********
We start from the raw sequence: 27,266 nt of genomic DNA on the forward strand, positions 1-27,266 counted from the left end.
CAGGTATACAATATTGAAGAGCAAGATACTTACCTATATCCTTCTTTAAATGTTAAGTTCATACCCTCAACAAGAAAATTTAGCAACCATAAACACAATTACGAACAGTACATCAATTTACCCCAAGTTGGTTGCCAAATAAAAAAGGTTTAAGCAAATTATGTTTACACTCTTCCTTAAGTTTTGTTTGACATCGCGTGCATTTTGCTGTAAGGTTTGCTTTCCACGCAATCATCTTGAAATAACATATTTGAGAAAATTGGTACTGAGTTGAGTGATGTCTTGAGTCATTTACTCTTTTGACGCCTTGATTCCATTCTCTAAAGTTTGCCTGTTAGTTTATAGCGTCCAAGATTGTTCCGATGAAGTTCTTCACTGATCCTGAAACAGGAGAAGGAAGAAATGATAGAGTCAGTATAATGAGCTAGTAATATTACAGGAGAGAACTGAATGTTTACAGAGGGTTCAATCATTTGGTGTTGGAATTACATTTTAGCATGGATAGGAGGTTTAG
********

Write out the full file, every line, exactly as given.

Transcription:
We start from the raw sequence: 27,266 nt of genomic DNA on the forward strand, positions 1-27,266 counted from the left end.
CAGGTATACAATATTGAAGAGCAAGATACTTACCTATATCCTTCTTTAAATGTTAAGTTCATACCCTCAACAAGAAAATTTAGCAACCATAAACACAATTACGAACAGTACATCAATTTACCCCAAGTTGGTTGCCAAATAAAAAAGGTTTAAGCAAATTATGTTTACACTCTTCCTTAAGTTTTGTTTGACATCGCGTGCATTTTGCTGTAAGGTTTGCTTTCCACGCAATCATCTTGAAATAACATATTTGAGAAAATTGGTACTGAGTTGAGTGATGTCTTGAGTCATTTACTCTTTTGACGCCTTGATTCCATTCTCTAAAGTTTGCCTGTTAGTTTATAGCGTCCAAGATTGTTCCGATGAAGTTCTTCACTGATCCTGAAACAGGAGAAGGAAGAAATGATAGAGTCAGTATAATGAGCTAGTAATATTACAGGAGAGAACTGAATGTTTACAGAGGGTTCAATCATTTGGTGTTGGAATTACATTTTAGCATGGATAGGAGGTTTAG